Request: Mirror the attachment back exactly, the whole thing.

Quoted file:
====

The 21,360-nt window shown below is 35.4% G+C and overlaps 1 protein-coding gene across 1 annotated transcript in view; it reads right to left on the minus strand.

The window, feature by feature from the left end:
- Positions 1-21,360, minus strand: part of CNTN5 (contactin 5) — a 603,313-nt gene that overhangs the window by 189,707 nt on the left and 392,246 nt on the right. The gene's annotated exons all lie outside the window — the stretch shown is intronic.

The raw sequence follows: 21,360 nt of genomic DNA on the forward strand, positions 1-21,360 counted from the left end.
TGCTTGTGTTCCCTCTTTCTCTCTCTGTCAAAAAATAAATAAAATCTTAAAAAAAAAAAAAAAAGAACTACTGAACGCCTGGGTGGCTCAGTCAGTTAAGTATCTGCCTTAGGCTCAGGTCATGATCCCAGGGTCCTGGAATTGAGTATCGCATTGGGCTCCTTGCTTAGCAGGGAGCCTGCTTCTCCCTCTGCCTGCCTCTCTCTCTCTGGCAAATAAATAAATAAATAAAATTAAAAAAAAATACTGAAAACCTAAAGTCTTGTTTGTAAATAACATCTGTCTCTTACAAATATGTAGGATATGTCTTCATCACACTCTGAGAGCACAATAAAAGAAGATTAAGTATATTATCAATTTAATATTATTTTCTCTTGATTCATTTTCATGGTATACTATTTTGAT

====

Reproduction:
The 21,360-nt window shown below is 35.4% G+C and overlaps 1 protein-coding gene across 1 annotated transcript in view; it reads right to left on the minus strand.

The window, feature by feature from the left end:
- Positions 1-21,360, minus strand: part of CNTN5 (contactin 5) — a 603,313-nt gene that overhangs the window by 189,707 nt on the left and 392,246 nt on the right. The gene's annotated exons all lie outside the window — the stretch shown is intronic.

The raw sequence follows: 21,360 nt of genomic DNA on the forward strand, positions 1-21,360 counted from the left end.
TGCTTGTGTTCCCTCTTTCTCTCTCTGTCAAAAAATAAATAAAATCTTAAAAAAAAAAAAAAAAGAACTACTGAACGCCTGGGTGGCTCAGTCAGTTAAGTATCTGCCTTAGGCTCAGGTCATGATCCCAGGGTCCTGGAATTGAGTATCGCATTGGGCTCCTTGCTTAGCAGGGAGCCTGCTTCTCCCTCTGCCTGCCTCTCTCTCTCTGGCAAATAAATAAATAAATAAAATTAAAAAAAAATACTGAAAACCTAAAGTCTTGTTTGTAAATAACATCTGTCTCTTACAAATATGTAGGATATGTCTTCATCACACTCTGAGAGCACAATAAAAGAAGATTAAGTATATTATCAATTTAATATTATTTTCTCTTGATTCATTTTCATGGTATACTATTTTGAT